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The inverter’s main task is to converter the direct current generated by the PV generator into grid-ready alternating current. This conversion process from direct to alternating current entails a (minor) loss of energy. Therefore, the greater the efficiency of the inverter (current maximum is approximately 94.3%), the greater the yield. The inverter is also the information centre (display and storage of system data) and performs protective functions (protection against surges and immediate shut-down in the event of grid loss).
Inverter costs are around 7 to 13% of total system price depending on manufacturer, performance and functions (source: engesaar 2009, solarfuture 2009).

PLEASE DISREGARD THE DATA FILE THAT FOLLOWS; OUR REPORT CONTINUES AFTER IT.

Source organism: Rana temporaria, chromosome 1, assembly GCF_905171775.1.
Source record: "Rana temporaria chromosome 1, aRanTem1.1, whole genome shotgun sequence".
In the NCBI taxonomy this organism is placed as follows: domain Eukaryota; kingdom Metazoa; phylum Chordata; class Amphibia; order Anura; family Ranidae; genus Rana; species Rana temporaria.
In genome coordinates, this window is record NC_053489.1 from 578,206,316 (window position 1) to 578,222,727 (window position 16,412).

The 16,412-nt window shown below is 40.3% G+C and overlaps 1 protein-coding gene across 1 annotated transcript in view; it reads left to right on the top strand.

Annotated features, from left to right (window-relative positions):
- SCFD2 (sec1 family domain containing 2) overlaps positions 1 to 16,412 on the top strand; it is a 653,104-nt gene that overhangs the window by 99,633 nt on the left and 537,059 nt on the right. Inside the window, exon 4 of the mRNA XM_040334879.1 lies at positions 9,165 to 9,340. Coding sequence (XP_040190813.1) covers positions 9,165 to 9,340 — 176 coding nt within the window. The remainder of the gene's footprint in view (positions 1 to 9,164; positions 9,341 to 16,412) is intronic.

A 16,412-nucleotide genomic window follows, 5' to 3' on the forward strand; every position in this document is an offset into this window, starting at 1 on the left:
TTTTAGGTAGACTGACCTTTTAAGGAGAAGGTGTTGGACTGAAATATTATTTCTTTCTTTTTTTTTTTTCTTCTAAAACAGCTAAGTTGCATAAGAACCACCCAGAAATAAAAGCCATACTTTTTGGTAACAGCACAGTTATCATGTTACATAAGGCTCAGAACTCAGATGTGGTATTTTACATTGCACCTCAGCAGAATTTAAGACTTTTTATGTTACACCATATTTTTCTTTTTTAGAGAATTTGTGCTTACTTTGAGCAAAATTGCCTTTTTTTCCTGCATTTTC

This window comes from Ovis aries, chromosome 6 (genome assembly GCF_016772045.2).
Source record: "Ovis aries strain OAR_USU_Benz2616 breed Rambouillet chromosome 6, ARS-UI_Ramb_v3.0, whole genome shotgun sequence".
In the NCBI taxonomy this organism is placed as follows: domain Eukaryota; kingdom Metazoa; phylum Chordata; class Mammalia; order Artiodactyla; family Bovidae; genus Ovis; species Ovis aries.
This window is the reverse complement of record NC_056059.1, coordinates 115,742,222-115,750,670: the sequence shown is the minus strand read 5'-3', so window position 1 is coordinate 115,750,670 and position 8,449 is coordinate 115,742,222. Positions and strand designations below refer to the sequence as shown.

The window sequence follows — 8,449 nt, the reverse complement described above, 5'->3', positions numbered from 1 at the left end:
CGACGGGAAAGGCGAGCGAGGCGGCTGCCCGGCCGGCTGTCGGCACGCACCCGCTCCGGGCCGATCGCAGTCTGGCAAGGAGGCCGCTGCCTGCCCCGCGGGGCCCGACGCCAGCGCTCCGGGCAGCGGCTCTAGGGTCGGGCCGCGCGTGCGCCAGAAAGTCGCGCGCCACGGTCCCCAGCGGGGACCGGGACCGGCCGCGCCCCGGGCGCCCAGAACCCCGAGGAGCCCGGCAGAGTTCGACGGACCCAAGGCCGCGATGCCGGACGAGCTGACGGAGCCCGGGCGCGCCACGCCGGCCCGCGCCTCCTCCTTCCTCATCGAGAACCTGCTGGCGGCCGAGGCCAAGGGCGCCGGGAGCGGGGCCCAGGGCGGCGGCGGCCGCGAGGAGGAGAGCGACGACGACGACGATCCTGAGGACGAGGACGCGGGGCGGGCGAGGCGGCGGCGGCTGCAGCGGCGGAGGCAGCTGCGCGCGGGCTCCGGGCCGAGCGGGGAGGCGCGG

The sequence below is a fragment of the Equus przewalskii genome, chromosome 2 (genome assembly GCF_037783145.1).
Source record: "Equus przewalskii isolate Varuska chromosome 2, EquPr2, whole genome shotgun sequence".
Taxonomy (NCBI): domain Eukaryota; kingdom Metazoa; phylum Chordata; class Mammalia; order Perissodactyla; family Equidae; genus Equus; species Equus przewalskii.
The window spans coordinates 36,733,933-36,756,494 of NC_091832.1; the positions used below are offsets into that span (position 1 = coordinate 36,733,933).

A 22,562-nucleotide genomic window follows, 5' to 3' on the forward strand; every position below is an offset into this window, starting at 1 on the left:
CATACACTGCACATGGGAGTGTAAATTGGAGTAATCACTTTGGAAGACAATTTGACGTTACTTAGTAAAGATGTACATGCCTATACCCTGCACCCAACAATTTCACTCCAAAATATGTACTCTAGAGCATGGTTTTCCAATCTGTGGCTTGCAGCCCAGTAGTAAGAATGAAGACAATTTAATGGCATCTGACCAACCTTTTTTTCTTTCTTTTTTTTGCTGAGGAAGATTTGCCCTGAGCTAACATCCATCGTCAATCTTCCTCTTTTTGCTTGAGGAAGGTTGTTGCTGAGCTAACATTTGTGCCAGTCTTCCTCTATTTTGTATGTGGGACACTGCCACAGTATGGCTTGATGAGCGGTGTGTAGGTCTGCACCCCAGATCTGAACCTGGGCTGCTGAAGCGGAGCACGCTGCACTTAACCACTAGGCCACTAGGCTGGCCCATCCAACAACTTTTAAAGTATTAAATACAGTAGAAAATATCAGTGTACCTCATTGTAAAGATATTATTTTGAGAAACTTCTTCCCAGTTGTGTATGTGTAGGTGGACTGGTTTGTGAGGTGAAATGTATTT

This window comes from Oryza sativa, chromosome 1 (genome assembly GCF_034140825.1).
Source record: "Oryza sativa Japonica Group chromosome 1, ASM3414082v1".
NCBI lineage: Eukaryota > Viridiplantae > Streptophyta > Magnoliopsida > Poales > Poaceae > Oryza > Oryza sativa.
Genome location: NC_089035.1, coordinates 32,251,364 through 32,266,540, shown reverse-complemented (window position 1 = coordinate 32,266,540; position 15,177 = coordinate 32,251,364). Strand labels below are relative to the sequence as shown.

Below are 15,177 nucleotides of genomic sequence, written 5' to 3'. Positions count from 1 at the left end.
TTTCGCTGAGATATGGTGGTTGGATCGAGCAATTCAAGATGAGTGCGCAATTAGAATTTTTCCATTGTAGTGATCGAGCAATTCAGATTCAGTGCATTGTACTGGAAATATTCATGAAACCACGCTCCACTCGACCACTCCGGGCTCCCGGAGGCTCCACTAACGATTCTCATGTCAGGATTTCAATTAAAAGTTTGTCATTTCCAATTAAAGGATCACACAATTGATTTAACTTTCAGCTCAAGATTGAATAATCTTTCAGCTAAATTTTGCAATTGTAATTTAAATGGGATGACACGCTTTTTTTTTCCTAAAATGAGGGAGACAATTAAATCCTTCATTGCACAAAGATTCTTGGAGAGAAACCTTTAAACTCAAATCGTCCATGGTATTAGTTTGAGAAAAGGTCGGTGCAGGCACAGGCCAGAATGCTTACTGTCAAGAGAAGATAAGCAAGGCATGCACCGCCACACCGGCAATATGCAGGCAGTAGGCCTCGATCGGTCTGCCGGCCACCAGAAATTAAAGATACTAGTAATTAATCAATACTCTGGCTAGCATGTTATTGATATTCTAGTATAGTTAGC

Figure 1: Fronius inverter

Source: fronius 2009

Optimal operating point

The PV generator and inverter must be fine-tuned to each other. In order to export the maximum amount of power to the grid, the inverter must operate at the optimal working point (maximum power point – MPP) of the PV generator. Modern inverters have an integrated MPP tracker.

Figure 2: Current-voltage curve with MPP of a solar cell

Source: BW_wirtschaftsministerium


Because average and lower insolation is most common at Central and West European latitudes, the inverter is usually slightly undersized. For example, a 4.8 kW inverter is used for an installed capacity of 5 kWp. This is so that the inverter does not have to operate at partial-load low efficiency as often during the year (source: Woyte et al.).

Last page update: 25.01.2011